Saturday, June 21, 2014

1 A.Goulevitch Czarism and revolution


By A. Goulevitch
Translated from the French by N. J. Couriss
OMNI PUBLICATIONS Hawthorne, California

© Copyright 1962 By Omni Publications All Rights Reserved
Library of Congress Catalog Card Number: 61-11562
Printed in the United States of America

I    A General Outline of the Development of the State 19
II    The Foundation of Czarism 34
III Agriculture 60
IV Industry 90
V   Trade and the Markets 125
VI    Transport 132
VII    Finance 144
VIII    The International Role of Russia 161
IX    The Military Contribution of Russia to the Great
World War, 1914-1918 182
X   The Insurrectionary Movement and its Resources 200
XI    The Revolution 235
XII    Reflections 259

  At the present time, when Bolshevism has ceased to be the immediate concern of Russia alone and the fatal misreading of the real nature and implications of Soviet communism has brought the whole world to the brink of disaster, dividing it into two distinct and ideologically opposed hemispheres, a study of the past history of Russia, based on precise facts and figures, should commend itself to the interest of the public.
  On the whole Russian history is not well known abroad. A vague form of semi-Asiatic despotism, which from time to time intruded itself upon the West, especially in moments of crisis, or constituted a source of permanent annoyance in less turbulent times, is the picture of Russia that most people abroad have in their minds.
  The primary object of Mr. Goulevitch's book is to destroy and allay the gross misconceptions and prejudices regarding the Russian monarchy, which are as deep-seated as they are profoundly incorrect.
  The author vindicates Czarism, analyzes it and presents it to us in its proper perspective. The opinion has been expressed that this book somewhat resembles a speech by defending counsel. This, in a measure, is true, but it is difficult to see how otherwise it could attain its goal.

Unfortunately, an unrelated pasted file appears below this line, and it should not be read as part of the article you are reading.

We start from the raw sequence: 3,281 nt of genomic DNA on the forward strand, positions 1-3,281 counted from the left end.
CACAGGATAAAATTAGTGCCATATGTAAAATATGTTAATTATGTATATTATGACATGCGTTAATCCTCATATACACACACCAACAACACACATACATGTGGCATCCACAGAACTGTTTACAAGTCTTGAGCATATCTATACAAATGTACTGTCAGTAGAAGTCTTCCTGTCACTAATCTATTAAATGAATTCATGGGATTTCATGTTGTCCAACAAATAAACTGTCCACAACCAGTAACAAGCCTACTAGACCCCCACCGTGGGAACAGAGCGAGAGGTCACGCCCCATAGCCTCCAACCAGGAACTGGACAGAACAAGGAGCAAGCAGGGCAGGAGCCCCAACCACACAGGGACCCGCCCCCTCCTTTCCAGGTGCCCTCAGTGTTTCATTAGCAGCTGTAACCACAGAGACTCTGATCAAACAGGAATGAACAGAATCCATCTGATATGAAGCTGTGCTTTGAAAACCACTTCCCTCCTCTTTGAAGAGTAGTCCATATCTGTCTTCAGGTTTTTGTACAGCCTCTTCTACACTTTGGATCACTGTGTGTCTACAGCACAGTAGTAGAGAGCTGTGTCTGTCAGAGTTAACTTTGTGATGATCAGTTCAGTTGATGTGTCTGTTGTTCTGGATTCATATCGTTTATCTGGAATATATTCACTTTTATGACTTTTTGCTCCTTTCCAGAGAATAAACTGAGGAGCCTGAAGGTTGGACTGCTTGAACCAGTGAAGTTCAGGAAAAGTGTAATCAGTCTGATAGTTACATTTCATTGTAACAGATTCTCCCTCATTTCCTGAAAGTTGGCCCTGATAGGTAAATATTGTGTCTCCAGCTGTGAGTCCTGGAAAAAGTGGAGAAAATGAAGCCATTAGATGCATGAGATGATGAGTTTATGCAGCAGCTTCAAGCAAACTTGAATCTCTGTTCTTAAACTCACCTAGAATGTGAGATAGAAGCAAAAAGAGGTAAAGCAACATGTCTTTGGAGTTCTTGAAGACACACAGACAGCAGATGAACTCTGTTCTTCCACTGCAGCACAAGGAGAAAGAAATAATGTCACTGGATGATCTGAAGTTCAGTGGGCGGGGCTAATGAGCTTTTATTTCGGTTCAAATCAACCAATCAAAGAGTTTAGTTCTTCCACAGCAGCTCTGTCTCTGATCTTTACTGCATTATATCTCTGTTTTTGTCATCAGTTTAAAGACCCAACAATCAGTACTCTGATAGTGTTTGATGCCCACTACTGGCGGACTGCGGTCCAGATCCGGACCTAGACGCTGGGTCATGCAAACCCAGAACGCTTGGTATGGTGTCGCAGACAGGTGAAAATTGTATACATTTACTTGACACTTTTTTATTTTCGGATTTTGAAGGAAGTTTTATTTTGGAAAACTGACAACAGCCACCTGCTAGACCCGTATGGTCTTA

Here are some of the universally accepted and mistaken ideas about Russia under the Czars which the author sets out to rectify.
  Russia was immensely wealthy in arable land; there was no excuse for any land shortage among the peasants, except the greed of large estate owners. The peasantry was browbeaten, destitute and underfed. The monarchy was an instrument of despotism and ruled the country by means of a corrupt and incompetent administration. The upper classes were effete, de-
generate and retrograde. Education and any form of progress was opposed, as a matter of principle, by the government. Industry and trade were permitted to lag a score of decades behind the West and were given no encouragement. A venal police rode roughshod over the lives of the population and the individual. Liberty was a thing unknown to the average Russian. Siberia was a vast concentration camp of convicts and wretched political deportees. The external policy of Russia was expressed by imperialism in its crudest form. This policy was pursued by the maintenance of an unnecessarily large army and by the domination of unfortunate minorities, always oppressed and generally exploited.
  Mr. Goulevitch's book gives us an objective study, in proper historical perspective, of various aspects of Russian life in the past. These he examines one by one: geographical and racial; the real meaning of Czarism to Russia and the principles on which the body politic was founded: education; agriculture; self-government; mining and metals; finance; trade; commerce and transport. Each chapter consists of two parts, one topical and of general interest, the other factual, supported by statistical data.
  We are shown the way in which the monarchy, democratic in origin and Russian in essence, shared in every manifestation of the nation's life; how it was identified with the political, economic and spiritual development of the nation and how it pointed the way to progress and enlightenment.
  The concluding chapters contain a brief summary of the part played by Russia in international politics, her contribution to the First World War and a condensed history of the revolutionary movement in Russia. Special stress is laid on the socially disruptive and international character of all left wing forms of Russian political thought and activity. A few brief notes on the sequence of events, which actually brought about the downfall of the monarchy, are also given.
  A great amount of propaganda is now directed at the Russian people in the hope of bringing to their knowledge true
facts about the Western way of life and demonstrating the iniquities of the monstrous tyranny under which they are compelled to live. Efforts of this kind are doomed to failure unless they are of a nature which appeals to the population and can touch the innermost chords of the national character. Success must obviously be based on an unprejudiced and fair appreciation of Russia's historical background. Mr. Goulevitch offers his book as a contribution to this end.